Under the ground next to the hearth was a store of obsidian (natural volcanic glass). This hard material, which has been proved to have been brought from Cappadocia, was used for making tools. Arrowheads were usually of obsidian, while the tips of the tools used in basket weaving were made of animal bone. There was also a storage space next to the hearth of the house, in which some five to ten people are thought to have lived. Dried meat, peas, tiny turnip seeds, lentils, wheat, barley and nuts were preserved in apertures made in the dried bricks. The higher and cleaner areas inside the main room were the graves. With all probability the area directly above them was used for sleeping, veneration of the dead giving rise to the belief in a gentle transition between life and death. The people believed that even if they had buried the bodies, the dead were still there with them in their daily life.

Large stone mortars and pestles, stone vessels, and milling and grinding stones were the objects used in the preparation of food. Vessels with thick sides made of mud mixed with vegetable matter were also used for cooking food. Balls of clay heated red-hot over a fire were used for the cooking process, while roasting was done by tossing the grains similary in a basket with red-hot balls.
But what really amazes a visitor at Çatalhöyük is the art work that was created in the main room, which continues to inspire fashion and the design of accessories even today. Three types of figures are observed: human, animal and those that defy definition. Benches with bull’s horns, installations of plaster bull’s heads and leopard reliefs accompanied the ‘fat woman’ figures, which were made of clay, marble or stone. And on the walls, paintings exhibiting a mature power of imagination depicted everyday life, relations with nature and ties with ancestors. Animal and human figures and geometric designs characterize these representational paintings done in red, the characteristic color of art at Çatalhöyük. Human bodies, animal skins and fabrics woven from flax were decorated with stamped designs.
When the first inhabitants arrived at Çatalhöyük they had with them domesticated sheep, goats and dogs. When they went hunting they returned with wild cattle, wild horse, donkey, boar and stag. Horse meat and beef were a sine qua non at their special ceremonies and feasts. What most excites Ian Hodder, who took over the excavations after Mellaart and is leading them today, is a find relating to the leopard figure that is so frequently observed in the paintings—a claw with holes pierced in it for wearing as a necklace or bracelet. Hodder even titled his book about Çatalhöyük ‘The Leopard’s Tale’.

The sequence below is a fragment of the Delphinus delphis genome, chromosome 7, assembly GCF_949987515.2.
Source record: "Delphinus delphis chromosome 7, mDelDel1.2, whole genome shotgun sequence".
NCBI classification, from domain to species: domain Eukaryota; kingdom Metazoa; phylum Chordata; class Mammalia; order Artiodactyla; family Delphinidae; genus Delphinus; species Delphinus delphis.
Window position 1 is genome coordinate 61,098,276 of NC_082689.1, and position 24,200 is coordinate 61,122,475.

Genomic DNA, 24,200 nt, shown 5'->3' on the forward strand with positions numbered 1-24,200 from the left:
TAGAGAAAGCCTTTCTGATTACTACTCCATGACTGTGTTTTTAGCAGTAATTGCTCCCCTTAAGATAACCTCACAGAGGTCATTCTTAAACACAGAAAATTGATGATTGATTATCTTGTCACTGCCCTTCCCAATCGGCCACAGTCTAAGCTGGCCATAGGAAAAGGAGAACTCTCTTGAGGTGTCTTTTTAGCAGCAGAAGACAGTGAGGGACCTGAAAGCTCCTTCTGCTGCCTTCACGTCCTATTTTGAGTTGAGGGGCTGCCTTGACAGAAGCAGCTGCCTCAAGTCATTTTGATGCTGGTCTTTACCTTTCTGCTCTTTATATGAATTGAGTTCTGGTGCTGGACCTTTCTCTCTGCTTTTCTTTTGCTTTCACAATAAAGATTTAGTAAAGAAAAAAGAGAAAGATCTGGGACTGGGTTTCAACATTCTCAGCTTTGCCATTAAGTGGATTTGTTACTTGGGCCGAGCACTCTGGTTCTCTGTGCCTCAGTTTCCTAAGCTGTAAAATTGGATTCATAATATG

The approximately 250 neolithic period skeletons found under the floors of the houses indicate that the people who lived at Çatalhöyük, as well as eating meat, lived on a diet of agricultural crops in general, for they had considerable tooth decay. Living in such close quarters also fostered the spread of epidemic diseases, and anemia was inevitable as well. In short, life at Çatalhöyük was not very healthy, as is further evidenced by the high rate of infant mortality. Children were important, and certain figurines that can be regarded as toys were either used for pedagogical purposes or possibly to illustrate the creation myth. More importance was given to choosing graves for very tiny or newborn infants than for adults, and their deaths were observed with even more ceremony. Between three and eight thousand people lived in each layer at Çatalhöyük, in other words, about 50,000 at the least and 150,000 at the most. And they had their own time and their own concepts. While establishing a bridge between Çatalhöyük and the present, the exhibition, which runs until 20 August at the Vedat Nedim Tör Gallery, also puts paid to any notion that we rule time and the world.